Wriddhiman Saha exemplified he has an astute brain on his shoulders, and is the right man to take forward MS Dhoni’s legacy © AFP
Wriddhiman Saha exemplified he has an astute brain on his shoulders, and is the right man to take forward MS Dhoni’s legacy © AFP

When a surface produces bounce and when there is the odd seam movement, India are known to struggle. Irrespective of the opposition, this has been the story since the beginning of time. The conditions at Darren Sammy International Stadium at Gros Islet in the third Test between India and West Indies had good assistance for pacers. Reading the conditions well, West Indies put India in and dropped Devendra Bishoo in favour of teenage pacer Alzarri Joseph. India, on the other hand, left out Murali Vijay in favour of Rohit Sharma for no evident reason. FULL CRICKET SCORECARD: India vs West Indies 2016, 3rd Test at St Lucia

For a change, West Indies got it right while in testing conditions, India further dug the axe on their foot with baffling team selections, which led to a shuffle in the otherwise settled batting order. At the end of Day One, the saving grace for the dominant visitors was the unbeaten 108-run sixth-wicket stand between Ravichandran Ashwin and Wriddhiman Saha.

While the team management zeroed in on Rohit’s ‘talent’ over the resilient (hence, lesser) mortals Vijay and Cheteshwar Pujara, they were not confident of the former’s ability of anchoring the ship at No. 3, thus Virat Kohli walked out. Joseph tested Kohli early and made him his first Test wicket. Apart from KL Rahul, none of the Indian batsmen could score freely.

Rohit walked out before lunch at 77 for 3 and was tested in the corridor of uncertainty. Critics were ready with their knives, some sharpening it and like many a times, he again gave them a chance to stab when he poked one outside off-stump to give Alzarri his second wicket. Patience, not extravagance, was not the need of hour. ALSO READ: Saha needs to make opportunities with bat count; 40s not enough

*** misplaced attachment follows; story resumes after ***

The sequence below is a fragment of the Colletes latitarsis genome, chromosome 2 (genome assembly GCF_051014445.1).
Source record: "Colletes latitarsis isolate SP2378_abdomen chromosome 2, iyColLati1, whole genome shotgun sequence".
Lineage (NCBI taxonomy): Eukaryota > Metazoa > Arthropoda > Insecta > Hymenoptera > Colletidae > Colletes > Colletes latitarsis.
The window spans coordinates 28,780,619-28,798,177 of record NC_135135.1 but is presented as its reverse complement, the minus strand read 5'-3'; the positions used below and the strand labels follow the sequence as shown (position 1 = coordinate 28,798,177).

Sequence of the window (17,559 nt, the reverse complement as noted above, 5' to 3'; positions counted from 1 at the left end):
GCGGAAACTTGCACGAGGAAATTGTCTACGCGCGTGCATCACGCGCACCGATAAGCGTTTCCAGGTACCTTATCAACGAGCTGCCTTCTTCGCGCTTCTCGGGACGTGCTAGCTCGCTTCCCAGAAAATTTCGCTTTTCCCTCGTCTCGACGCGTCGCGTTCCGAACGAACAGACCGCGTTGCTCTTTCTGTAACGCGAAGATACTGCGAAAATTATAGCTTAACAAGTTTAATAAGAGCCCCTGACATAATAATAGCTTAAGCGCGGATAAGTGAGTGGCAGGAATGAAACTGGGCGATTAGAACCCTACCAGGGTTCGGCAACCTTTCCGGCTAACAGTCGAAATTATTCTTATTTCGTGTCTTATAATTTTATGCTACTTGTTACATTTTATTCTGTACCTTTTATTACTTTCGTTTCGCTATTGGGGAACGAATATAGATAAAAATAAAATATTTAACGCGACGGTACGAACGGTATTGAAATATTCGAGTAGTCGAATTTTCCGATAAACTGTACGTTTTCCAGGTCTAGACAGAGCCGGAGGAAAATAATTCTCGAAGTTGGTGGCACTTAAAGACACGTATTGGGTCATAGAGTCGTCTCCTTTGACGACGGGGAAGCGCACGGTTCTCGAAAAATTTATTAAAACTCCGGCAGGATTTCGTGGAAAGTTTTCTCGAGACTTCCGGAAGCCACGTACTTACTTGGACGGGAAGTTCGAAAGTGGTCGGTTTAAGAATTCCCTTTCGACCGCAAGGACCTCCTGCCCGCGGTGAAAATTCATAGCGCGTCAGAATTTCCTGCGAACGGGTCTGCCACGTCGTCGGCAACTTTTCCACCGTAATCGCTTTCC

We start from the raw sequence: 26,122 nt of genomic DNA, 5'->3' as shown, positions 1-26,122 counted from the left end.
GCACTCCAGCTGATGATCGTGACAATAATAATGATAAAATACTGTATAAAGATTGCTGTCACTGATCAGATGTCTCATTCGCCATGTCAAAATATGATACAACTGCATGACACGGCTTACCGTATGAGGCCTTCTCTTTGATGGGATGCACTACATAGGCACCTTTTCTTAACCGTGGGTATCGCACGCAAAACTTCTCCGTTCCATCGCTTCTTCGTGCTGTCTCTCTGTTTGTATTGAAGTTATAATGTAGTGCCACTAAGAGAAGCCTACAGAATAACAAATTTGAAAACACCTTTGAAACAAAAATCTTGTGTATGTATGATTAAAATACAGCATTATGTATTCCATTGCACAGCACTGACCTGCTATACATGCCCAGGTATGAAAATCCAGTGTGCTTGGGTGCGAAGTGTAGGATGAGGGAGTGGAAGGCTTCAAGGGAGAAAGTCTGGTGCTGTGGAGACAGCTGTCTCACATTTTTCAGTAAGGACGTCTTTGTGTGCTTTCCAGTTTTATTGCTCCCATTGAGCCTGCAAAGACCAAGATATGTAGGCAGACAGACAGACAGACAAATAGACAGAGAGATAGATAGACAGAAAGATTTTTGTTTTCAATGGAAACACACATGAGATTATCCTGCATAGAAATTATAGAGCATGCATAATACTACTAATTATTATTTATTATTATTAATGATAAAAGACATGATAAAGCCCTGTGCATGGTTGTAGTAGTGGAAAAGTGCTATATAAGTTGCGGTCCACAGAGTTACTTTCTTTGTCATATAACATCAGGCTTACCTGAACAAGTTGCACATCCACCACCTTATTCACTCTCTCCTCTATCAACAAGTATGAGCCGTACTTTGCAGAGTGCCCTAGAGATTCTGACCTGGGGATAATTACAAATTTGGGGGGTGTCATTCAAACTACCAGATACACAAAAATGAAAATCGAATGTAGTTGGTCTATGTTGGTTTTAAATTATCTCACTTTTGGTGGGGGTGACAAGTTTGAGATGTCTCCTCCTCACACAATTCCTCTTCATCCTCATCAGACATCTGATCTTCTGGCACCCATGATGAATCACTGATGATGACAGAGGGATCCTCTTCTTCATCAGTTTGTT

There were no demons on the surface, especially in the second session, which was evident with the way Rahul batted. Ajinkya Rahane’s getting into a shell (36 off 133) was probably not required, but it must be admitted that Rahane batted under more pressure than Rahul. The conditions, however, demanded patience, something Pujara (despite his technique against the incoming delivery) and Vijay have in abundance, and something that Ashwin and Saha went on to display.

Importance of Saha’s knock

Saha walked out at 126 for 5. In other words, he walked out in an MS Dhoni situation. There were bound to be expectations. Saha may not have got the big scores in his short career, but has played a few important knocks when chips were down. His two 40s earlier this series were missed hundreds. But he made up for the lost opportunities with a knock of utmost importance.

In the past, Saha has been a culprit of doing all the hard work and then giving it away with a rash shot. This innings was paced intelligently. When Saha walked out to bat, Ashwin was grinding it out in the middle. The West Indian bowlers were keeping it tight but Saha kept calm.

For the first 9 overs post tea, Saha did not score a run. He was on 1 after 33 balls. He was aware of the fact that the bowlers would get frustrated (and tired) after a while and give him ample scoring opportunities; he played accordingly to the script.

When West Indies took the new ball, he Saha accelerated, for the ball came on quicker to the bat. The short ball, the demon for Indian batsmen was handled well by the Bengal cricketer. He ducked well, played the pull with ease and by the time the day’s play came to an end, he had consumed 122 balls, the most in his career. ALSO READ: Ashwin and Saha’s revival process depicts well panned strategy

On the other hand, Ashwin’s 75 not out from 190 balls is a testament to his No. 1 ICC all-rounder ranking. If he goes on to notch up a hundred, he will end up being the first Indian to register two hundreds and two fifers in a series; and fourth cricketer to do so after Richie Benaud, Tony Greig and Ian Botham. Some list, is it not?

While the spotlight is on Ashwin at the moment, Saha exemplified he has an astute brain on his shoulders, and is the right man to take forward Dhoni’s legacy. Wicketkeeping was never a problem: not only have the likes of Kiran More rated him the best stumper in the country, he has also earned Kohli’s faith.

The task one of seeing out the tough phase is gone. How Saha handles the new ball on Day Two morning and capitalises on this start will help him successfully cross the bridge between a specialist wicketkeeper and a wicketkeeper-batsman.

(Suvajit Mustafi consumes cricket for lunch, fiction for dinner and munches numerous other snacks throughout the day. Yes, a jack of several trades, all Suvajit dreamt of was being India’s World Cup winning skipper but ended up being a sports writer, author, screenwriter, director, copywriter, graphic designer, sports marketer , strategist, entrepreneur,  philosopher and traveller. Donning so many hats, it’s cricket which gives him the ultimate high and where he finds solace. He can be followed at @RibsGully and rivu7)